At Thursday, September 06, 2007 8:33:00 AM, Blogger Phil Birnbaum said...

Thanks, Joe!

At Thursday, September 06, 2007 8:34:00 AM, Blogger Phil Birnbaum said...

First link didn't work for me.

At Thursday, September 06, 2007 10:36:00 AM, Anonymous joe arthur said...

Sorry, try this for the first link. Playing around with the tool Mureika provides (backed by a database through 2006) shows that when the top 500 adjusted times (by his method) are considered, something like 263 were performed with a tailwind and 192 with a headwind [45 with no wind]. When raw unadjusted times are considered, around 80% of the top 500 had a tailwind.

There are some factors involved here which will not even out. The benefits of a tailwind are obvious and have been known for a long time. Consequently, when feasible, tracks are oriented (and meets are scheduled at times of day) when favorable legal winds are more likely. Everyone (athletes, fans and thus meet organizers and sponsors) have an interest in fast legal times. In general the highly competitive meets which produce these top times should have more favorable conditions than would occur randomly. There are difficulties with the data collection as well. Historical lists focus on the legal times, so fast but illegal times will be under-represented. I checked several years' worth of annual lists on the IAAF website, and they do not systematically record illegal wind-aided times before 2003. Fast illegal times before that may be underrepresented ...

As Duffy and Mureika note, electronic timing is far more accurate and precise than the environmental data used to make the adjustments. The average adjustment by Mureika is on the order of a tenth of a second, or 1%.

At Sunday, September 09, 2007 10:20:00 AM, Blogger Jon said...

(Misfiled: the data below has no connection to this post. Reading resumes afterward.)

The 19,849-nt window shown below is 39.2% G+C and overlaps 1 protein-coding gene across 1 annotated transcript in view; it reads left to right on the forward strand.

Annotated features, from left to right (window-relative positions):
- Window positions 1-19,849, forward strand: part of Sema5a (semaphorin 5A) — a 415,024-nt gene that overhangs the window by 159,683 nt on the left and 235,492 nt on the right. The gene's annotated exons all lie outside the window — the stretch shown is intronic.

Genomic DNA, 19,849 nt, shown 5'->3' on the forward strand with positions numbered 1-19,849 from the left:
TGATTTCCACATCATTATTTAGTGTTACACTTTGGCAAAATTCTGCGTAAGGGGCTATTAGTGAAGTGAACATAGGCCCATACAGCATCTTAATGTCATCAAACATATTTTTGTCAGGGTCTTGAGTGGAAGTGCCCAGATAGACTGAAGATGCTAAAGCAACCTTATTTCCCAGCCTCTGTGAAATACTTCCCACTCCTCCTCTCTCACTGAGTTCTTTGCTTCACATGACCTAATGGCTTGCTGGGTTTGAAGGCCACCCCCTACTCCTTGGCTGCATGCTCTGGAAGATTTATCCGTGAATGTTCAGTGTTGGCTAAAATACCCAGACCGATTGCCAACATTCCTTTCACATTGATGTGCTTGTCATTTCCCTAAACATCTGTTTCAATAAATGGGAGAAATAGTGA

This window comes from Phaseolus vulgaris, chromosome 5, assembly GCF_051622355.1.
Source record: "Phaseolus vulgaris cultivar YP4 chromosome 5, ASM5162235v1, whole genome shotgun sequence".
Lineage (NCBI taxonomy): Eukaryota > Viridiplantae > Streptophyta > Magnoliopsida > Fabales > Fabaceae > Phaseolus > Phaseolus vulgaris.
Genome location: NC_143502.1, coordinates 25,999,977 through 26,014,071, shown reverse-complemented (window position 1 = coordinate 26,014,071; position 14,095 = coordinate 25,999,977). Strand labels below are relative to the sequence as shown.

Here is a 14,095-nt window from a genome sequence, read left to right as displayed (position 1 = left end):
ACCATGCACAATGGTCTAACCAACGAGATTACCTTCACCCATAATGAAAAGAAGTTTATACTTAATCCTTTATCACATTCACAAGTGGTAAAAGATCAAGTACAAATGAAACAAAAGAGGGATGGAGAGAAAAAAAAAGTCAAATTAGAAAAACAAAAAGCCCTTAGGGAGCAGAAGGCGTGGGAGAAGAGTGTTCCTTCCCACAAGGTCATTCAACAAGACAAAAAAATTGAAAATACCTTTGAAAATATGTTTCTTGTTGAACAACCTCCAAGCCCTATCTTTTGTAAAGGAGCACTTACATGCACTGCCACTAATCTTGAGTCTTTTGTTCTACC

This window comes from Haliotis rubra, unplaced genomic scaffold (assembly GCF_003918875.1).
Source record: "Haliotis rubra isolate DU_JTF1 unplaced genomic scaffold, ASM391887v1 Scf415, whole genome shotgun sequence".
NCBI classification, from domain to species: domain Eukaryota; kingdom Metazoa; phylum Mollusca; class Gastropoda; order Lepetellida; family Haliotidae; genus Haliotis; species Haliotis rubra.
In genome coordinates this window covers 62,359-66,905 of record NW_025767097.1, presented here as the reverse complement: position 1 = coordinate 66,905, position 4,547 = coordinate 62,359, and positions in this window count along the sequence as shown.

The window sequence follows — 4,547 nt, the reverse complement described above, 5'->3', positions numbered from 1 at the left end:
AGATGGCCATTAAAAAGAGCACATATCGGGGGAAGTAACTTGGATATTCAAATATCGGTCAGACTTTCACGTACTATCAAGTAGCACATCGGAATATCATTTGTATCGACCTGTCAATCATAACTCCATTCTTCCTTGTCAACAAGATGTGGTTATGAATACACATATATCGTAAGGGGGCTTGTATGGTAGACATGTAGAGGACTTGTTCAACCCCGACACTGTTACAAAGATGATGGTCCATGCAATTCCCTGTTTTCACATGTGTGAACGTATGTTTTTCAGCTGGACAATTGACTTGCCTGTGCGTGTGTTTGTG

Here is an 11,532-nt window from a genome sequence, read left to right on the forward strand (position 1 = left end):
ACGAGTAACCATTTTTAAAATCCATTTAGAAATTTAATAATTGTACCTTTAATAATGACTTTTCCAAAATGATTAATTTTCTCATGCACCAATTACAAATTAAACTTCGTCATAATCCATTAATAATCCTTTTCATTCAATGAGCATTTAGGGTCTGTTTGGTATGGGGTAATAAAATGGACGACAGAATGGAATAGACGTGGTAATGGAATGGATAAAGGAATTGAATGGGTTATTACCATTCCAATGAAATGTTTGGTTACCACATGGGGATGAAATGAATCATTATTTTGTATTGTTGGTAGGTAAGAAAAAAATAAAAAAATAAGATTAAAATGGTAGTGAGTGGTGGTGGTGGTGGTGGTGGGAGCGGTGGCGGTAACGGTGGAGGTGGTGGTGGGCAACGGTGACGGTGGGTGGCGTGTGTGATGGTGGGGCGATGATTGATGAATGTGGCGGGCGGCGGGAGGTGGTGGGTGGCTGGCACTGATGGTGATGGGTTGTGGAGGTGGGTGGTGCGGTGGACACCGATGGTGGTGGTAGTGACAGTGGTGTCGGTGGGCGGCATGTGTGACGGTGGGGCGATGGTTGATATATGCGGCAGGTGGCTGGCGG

Hi, Phil! It was nice to see you in Saint Louis.

Maybe Andy Beyer should come up with speed figures for human runners as well as horses.

At Sunday, September 09, 2007 11:08:00 AM, Blogger Phil Birnbaum said...

Hey, Jon,

Ha! I have to admit, I'm surprised by how much more consistent the humans look after you correct for speed. Someone should calculate the odds of runner X beating runner Y if he's (for instance) usually .05 seconds faster on average. I bet the probability would be pretty high.

At Sunday, September 09, 2007 3:24:00 PM, Blogger alan said...

Asafa Powell just lowered his world record to 9.74.


I'll be interested to see what the wind/altitude adjusted time turns out to be. It would seem likely that, even if some hundredths of a second get added on, his adjusted time would still be below the adjusted record of 9.80.

At Sunday, September 09, 2007 5:11:00 PM, Anonymous joe arthur said...

Using Mureika's calculator, Powell's 9.74 world record today in a semifinal at Rieti, Italy [400 meters altitude] with a 1.7 m/s tailwind adjusts to 9.83 in neutral conditions. However his 9.78 in the final with zero wind converts to 9.79, now the fastest adjusted time ever. Incidentally, Tyson Gay who won the world championship 2 weeks ago, has twice run "adjusted" times of 9.82 this year. Powell and Gay are expected to race head-to-head again next week in Belgium.

At Monday, September 10, 2007 11:26:00 AM, Blogger Phil Birnbaum said...

My local paper didn't mention the idea of adjusted times at all, just that the 9.74 will count since the wind speed was low enough to make it legal.

At Monday, September 10, 2007 11:17:00 PM, Blogger alan said...

Wind/altitude adjusted times tend to attract interest only in sabermetric circles. The only thing that seems to get mainstream sportswriters thinking along these lines is when world records get broken at extreme altitude, such as all the records that fell at the 1968 Mexico City Olympics.